The Raconteurs, “Help Us Stranger”
Help Us Stranger
Raconteurs albums have always felt like the space for Jack White to play it straight. His work with Meg filtered country and blues vernaculars through the prism of modernity; his albums with The Dead Weather are always moody and impressionistic; his solo output has grown increasingly eccentric. Indeed, arriving as it does with its arsenal of riffs, its conventional rock and roll structures, and its comparatively linear sense of narrative, Help Us Stranger—the third album from White, Brendan Benson, and co—may feel almost like a tonic for those befuddled by last year’s bizarro-world Boarding House Reach.
But with Jack White, of course, nothing’s ever quite what it seems on the surface, and if Help Us Stranger sounds initially like a pure classic rock throwback, a closer inspection reveals it to be more pastiche than scale replica. Sure: “Bored and Razed,” the barbed album opener, throttles and lurches right out of the gate, a headbanger’s ball. But “Don’t Bother Me” splits the difference between pummeling punk and ornate, Queen-like harmonies, sounding simultaneously ruthless and weirdly delicate. “Shine the Light on Me” has a title that may remind you of The Rolling Stones, but a few Prince-ly whoops and wails may put you in more of a Purple Rain state of mind. Even a cover of Donovan’s “Hey Gyp,” which should be a moment of comforting familiarity, feels just a little left-of-center with its chunky riffs and staticky vocal distortion.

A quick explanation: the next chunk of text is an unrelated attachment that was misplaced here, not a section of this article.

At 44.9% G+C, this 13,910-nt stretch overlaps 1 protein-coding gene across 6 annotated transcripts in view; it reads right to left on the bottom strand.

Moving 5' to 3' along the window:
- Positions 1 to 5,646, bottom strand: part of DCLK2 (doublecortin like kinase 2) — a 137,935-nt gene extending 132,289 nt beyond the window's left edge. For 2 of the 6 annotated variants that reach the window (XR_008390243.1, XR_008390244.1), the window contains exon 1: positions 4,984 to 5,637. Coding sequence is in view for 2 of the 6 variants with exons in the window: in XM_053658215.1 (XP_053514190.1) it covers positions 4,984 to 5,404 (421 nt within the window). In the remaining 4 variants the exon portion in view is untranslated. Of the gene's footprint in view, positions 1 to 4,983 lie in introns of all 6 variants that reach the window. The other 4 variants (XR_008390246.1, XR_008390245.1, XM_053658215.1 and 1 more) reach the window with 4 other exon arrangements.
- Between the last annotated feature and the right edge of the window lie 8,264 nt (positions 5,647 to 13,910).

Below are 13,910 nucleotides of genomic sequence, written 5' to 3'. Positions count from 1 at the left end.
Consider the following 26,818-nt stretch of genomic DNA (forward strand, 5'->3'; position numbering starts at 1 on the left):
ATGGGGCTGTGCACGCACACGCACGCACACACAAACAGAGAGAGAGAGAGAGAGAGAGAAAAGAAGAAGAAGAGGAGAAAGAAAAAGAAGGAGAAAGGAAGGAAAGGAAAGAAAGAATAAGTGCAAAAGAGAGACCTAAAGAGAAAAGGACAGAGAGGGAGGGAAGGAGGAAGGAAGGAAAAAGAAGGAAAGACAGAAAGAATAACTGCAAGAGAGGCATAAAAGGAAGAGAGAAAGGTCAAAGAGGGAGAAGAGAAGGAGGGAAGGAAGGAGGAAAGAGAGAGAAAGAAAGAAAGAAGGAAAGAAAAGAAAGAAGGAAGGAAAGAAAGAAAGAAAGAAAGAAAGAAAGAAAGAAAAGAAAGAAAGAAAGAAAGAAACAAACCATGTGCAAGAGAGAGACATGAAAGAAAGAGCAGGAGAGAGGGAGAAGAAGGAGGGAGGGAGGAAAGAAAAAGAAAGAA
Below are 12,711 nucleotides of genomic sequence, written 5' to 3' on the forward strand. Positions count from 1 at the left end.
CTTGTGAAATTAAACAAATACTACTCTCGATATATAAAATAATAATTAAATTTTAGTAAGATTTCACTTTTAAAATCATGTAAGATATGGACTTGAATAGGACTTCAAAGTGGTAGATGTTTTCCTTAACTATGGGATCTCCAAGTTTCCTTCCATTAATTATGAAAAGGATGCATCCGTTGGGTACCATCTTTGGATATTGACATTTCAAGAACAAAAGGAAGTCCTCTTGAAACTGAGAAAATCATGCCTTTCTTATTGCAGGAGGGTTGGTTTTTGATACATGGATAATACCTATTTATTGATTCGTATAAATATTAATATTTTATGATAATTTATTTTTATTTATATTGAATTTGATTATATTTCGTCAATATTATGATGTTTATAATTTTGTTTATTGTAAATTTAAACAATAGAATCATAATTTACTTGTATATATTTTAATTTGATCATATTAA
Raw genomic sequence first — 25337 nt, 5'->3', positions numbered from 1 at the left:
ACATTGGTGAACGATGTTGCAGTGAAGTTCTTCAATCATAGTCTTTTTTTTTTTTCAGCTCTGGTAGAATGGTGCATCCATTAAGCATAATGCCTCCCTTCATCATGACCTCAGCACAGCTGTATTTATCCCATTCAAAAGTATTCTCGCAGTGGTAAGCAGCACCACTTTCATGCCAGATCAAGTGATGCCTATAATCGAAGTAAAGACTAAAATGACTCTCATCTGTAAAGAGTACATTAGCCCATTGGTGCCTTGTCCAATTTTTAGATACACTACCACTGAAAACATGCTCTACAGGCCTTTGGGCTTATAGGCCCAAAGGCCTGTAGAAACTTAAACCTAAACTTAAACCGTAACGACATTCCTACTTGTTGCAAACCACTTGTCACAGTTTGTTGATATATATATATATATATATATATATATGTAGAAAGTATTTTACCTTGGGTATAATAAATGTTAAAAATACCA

At its best, Help Us Stranger feels like a sandbox album—a convincing argument that all the tropes you can still hear on your local classic rock station remain endlessly malleable, open to interpretation and reappraisal with each new generation. That the album is a great deal of fun, never flagging in its momentum, is an added bonus, enough to smooth over whatever momentary annoyance is engendered by White’s tics that are by now just a shade too predictable; like the old-timey record sound effects that open the quasi-title track “Help Me Stranger,” or his curmudgeonly rant against “all your clicking and swiping” on “Don’t Bother Me.”
Maybe it’s no big surprise that White provided the album with its most grippingly manic moments, but it’s Benson who provides its heart, especially in his rustic coda to “Somedays (I Don’t Feel Like Trying).” “I’m here right now / I’m not dead yet,” he chants over back porch twang—a moment of (relative) earnestness that isn’t exactly novel, but is life-affirming nonetheless.